For most of us, the word 'Hiroshima' doesn't really mean a place. It is a word for an event, a catastrophic landmark in human history. It conjures black & white images of a desolate, flattened wasteland pockmarked by a few charred skeletons of buildings, like cacti in an arid desert. It is a byword for death and destruction on a scale never wrought or witnessed by mankind before or since 8:15am on August 6th, 1945.
Some may say it's 'Dark Tourism'
From that moment in time, forever frozen on the clock at the Peace Memorial Hall, Hiroshima has evolved from a scene of tragedy into a symbol of hope – a focal point for peace activism and nuclear abandonment. Today, Hiroshima looks pretty much like any other up-and-coming city in Japan. It’s friendly, it’s modern, it makes cars and ships, it has great food and nightlife. On the other hand, it has none of the old buildings, temples and historic structures that bring tourists to other places. But it has a split second of history that draws millions of visitors a year. And the plain truth is that the vast majority come to bear witness to the actual scene of the crime and try to comprehend the cataclysm. To understand the determination to eradicate nuclear weapons from the face of the earth, you have to come here. Some people call this “dark tourism”. We prefer to see it as an enlightening experience, if a sobering one.
There were around 350,000 people living in Hiroshima at the time. The explosion killed around a quarter of the population instantly and obliterated nearly everything within six square miles. Radiation poisoning soon sickened others, resulting in a final death toll somewhere in the region of 140,000, possibly more. The heat from the blast was so intense that it seared people’s skin and the pressure tore off their clothes and exploded their internal organs. It is almost impossible to imagine, but the Peace Memorial Park & Museum, in the centre of the city, gives you both a vision of hell and a message of hope.
On one hand, there are the individual stories and evocative exhibits, including a blistered and fused tricycle that a four-year-old boy was riding during the blast that burned him alive. Photos, documentary films, nightmarish drawings by survivors, scientific explanations of the explosion, plus other artifacts including melted glass and charred clothing, hint at the unimaginable. On the other hand, there are positive signals about the human spirit such as the Memorial Cenotaph which bears the epitaph: “Let all the souls here rest in peace, for we shall not repeat the evil”. There is the Peace Flame, which will continue to burn until all atomic weapons vanish from the face of the earth and mankind is no longer threatened by nuclear war. In the words of Museum Director Kenji Shiga, “This museum was established in the city of Hiroshima to convey the reality of the atomic bombing to the world, and contribute to the total abolition of nuclear weapons and realisation of lasting world peace”.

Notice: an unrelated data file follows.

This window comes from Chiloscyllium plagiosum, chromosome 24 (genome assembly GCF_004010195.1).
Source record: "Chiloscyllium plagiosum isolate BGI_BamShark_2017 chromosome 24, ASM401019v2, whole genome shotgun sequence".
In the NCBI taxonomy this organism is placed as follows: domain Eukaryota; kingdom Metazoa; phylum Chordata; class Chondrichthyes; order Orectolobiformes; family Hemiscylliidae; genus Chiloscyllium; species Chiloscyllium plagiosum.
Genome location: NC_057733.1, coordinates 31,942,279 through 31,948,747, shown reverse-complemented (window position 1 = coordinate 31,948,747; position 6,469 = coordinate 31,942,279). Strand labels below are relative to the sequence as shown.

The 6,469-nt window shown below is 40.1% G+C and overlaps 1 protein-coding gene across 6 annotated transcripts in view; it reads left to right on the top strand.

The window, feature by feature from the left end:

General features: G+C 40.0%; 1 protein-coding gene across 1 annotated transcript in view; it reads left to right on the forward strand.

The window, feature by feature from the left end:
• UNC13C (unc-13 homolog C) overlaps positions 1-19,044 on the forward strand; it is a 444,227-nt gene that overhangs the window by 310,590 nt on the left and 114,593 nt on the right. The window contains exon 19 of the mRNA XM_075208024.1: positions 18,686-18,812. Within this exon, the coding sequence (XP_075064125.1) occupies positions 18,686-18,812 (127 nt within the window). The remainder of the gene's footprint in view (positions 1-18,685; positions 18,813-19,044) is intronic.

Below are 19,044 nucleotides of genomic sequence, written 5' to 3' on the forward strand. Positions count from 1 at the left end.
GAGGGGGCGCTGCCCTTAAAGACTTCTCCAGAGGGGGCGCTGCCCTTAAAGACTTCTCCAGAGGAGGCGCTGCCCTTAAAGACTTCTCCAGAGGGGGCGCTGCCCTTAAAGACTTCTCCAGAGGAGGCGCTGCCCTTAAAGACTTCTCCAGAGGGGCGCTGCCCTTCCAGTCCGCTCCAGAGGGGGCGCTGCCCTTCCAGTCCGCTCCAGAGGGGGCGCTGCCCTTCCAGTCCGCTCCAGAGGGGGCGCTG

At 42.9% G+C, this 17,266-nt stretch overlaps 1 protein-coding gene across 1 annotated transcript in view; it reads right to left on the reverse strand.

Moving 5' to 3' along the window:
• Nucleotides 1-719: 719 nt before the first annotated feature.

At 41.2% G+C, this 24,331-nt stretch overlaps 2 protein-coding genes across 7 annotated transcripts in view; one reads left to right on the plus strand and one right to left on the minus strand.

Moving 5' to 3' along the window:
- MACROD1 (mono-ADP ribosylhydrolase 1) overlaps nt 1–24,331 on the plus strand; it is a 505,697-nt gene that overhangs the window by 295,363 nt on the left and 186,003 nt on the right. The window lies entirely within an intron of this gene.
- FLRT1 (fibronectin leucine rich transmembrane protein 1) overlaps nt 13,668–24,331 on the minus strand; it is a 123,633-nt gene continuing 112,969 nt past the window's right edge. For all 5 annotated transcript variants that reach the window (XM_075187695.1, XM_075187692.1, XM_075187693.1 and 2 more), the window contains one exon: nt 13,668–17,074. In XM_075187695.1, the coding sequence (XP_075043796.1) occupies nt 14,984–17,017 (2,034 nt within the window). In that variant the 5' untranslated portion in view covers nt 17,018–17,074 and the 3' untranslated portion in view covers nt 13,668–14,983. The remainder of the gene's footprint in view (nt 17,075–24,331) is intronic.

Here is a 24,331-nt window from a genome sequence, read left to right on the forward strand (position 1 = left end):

The necessary jolt that this experience delivers is undoubtedly the main reason to come to Hiroshima. But it is by no means the only one. It’s a vibrant, welcoming and entertaining city on lots of levels that knows how to have a good time. And you really wouldn’t want to leave without making the short ferry trip over to the gorgeous Miyajima Island, just over a mile off the mainland in the Seto Inland Sea. Ranked as one of the three most scenic spots in Japan, this exceptionally beautiful island is home to free-roaming tame deer, tree-swinging monkeys and delicious-tasting oysters. On the boat ride you’ll see its most famous landmark: a huge red torii (shrine gate) rising out of the deep blue water. It guards Miyajima’s main attraction, the stunning Itsukushima Shrine, designated a World Heritage Site in 1996.
So even though your time in Hiroshima will be relatively short, in one way or another it will live long in the memory.